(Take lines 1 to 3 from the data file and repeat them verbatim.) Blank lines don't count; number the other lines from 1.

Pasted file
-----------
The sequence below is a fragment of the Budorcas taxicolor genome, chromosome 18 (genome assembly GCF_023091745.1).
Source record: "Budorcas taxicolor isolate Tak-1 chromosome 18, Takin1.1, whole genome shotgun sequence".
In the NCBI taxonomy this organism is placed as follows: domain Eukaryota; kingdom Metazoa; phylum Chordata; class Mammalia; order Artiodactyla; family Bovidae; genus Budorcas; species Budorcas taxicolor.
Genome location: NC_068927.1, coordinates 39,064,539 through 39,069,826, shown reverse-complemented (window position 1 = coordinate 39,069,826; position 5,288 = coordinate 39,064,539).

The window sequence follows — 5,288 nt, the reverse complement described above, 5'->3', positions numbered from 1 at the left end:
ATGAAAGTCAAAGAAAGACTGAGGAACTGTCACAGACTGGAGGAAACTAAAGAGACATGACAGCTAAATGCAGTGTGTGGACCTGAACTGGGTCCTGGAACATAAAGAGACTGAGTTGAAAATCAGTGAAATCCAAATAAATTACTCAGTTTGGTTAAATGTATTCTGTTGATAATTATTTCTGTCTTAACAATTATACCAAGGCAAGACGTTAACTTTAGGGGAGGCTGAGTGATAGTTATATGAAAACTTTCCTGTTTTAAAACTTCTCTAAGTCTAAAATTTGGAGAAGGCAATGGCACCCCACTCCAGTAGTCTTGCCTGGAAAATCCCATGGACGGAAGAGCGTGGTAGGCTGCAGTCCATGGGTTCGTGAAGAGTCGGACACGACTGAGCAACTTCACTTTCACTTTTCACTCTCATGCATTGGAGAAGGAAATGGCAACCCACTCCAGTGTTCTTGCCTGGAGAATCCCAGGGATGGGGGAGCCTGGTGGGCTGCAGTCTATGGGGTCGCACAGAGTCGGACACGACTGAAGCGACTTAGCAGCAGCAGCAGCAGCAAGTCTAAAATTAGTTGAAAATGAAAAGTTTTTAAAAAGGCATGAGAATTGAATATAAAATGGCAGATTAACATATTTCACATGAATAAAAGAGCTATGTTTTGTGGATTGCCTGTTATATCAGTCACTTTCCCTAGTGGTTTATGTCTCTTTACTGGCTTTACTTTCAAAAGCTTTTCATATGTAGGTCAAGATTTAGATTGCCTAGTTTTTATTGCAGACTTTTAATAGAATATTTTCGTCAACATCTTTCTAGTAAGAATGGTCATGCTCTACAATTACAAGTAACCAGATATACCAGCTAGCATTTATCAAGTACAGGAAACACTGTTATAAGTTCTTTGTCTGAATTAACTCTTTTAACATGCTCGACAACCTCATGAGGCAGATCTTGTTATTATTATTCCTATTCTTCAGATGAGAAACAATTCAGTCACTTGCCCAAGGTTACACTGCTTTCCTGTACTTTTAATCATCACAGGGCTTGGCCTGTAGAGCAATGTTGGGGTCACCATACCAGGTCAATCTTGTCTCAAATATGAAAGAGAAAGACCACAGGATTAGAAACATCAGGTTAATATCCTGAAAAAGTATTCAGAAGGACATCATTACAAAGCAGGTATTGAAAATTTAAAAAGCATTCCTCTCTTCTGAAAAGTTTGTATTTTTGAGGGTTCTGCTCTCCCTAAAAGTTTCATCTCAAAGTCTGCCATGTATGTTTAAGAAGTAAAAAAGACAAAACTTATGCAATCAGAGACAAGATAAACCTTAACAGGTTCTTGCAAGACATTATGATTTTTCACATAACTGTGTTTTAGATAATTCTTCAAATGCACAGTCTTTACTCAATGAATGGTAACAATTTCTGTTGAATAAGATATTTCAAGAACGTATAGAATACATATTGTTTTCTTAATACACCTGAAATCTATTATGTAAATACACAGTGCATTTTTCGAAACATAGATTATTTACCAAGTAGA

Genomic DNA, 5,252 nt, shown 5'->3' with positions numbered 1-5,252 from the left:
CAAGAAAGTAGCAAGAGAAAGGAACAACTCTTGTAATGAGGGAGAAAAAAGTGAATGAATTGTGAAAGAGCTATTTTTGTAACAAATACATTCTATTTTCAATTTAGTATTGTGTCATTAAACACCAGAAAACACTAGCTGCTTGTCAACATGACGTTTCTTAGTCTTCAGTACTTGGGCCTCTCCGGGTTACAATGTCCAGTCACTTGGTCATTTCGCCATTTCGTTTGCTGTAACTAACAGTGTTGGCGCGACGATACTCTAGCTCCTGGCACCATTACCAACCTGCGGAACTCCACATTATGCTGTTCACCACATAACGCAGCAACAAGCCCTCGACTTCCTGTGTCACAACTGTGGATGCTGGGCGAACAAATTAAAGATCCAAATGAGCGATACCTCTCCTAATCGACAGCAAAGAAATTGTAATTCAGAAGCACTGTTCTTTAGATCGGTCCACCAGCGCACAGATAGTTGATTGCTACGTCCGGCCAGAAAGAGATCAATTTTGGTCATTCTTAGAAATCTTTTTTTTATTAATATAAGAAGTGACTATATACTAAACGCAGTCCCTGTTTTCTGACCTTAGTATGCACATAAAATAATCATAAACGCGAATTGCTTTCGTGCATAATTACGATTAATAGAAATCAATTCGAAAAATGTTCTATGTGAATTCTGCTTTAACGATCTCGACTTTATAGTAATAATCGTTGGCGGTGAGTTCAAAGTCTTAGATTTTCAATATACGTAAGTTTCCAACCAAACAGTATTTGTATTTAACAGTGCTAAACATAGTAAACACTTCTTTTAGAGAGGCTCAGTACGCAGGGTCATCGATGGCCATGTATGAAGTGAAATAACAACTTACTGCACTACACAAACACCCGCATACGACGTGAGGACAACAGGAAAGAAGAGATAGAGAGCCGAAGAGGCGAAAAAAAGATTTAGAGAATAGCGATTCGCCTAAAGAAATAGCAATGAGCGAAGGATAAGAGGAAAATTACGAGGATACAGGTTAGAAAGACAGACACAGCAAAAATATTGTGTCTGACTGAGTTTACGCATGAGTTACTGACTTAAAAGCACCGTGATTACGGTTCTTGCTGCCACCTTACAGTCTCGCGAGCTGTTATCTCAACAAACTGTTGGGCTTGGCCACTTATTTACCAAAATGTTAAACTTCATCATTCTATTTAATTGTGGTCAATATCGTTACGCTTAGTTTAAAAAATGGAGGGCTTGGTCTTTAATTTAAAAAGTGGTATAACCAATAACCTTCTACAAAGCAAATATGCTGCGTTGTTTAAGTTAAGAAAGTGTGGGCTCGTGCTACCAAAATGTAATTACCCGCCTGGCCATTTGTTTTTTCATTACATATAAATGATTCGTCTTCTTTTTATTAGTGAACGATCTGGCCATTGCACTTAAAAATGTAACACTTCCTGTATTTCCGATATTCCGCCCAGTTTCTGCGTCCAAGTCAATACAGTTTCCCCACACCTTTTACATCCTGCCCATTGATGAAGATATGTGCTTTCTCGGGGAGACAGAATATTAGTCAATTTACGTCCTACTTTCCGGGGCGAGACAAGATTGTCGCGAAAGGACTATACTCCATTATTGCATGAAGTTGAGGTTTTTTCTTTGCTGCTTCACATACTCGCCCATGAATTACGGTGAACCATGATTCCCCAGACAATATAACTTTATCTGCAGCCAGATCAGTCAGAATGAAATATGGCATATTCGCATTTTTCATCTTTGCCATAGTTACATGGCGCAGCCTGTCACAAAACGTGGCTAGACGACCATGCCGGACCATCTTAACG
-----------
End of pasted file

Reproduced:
The sequence below is a fragment of the Budorcas taxicolor genome, chromosome 18 (genome assembly GCF_023091745.1).
Source record: "Budorcas taxicolor isolate Tak-1 chromosome 18, Takin1.1, whole genome shotgun sequence".
In the NCBI taxonomy this organism is placed as follows: domain Eukaryota; kingdom Metazoa; phylum Chordata; class Mammalia; order Artiodactyla; family Bovidae; genus Budorcas; species Budorcas taxicolor.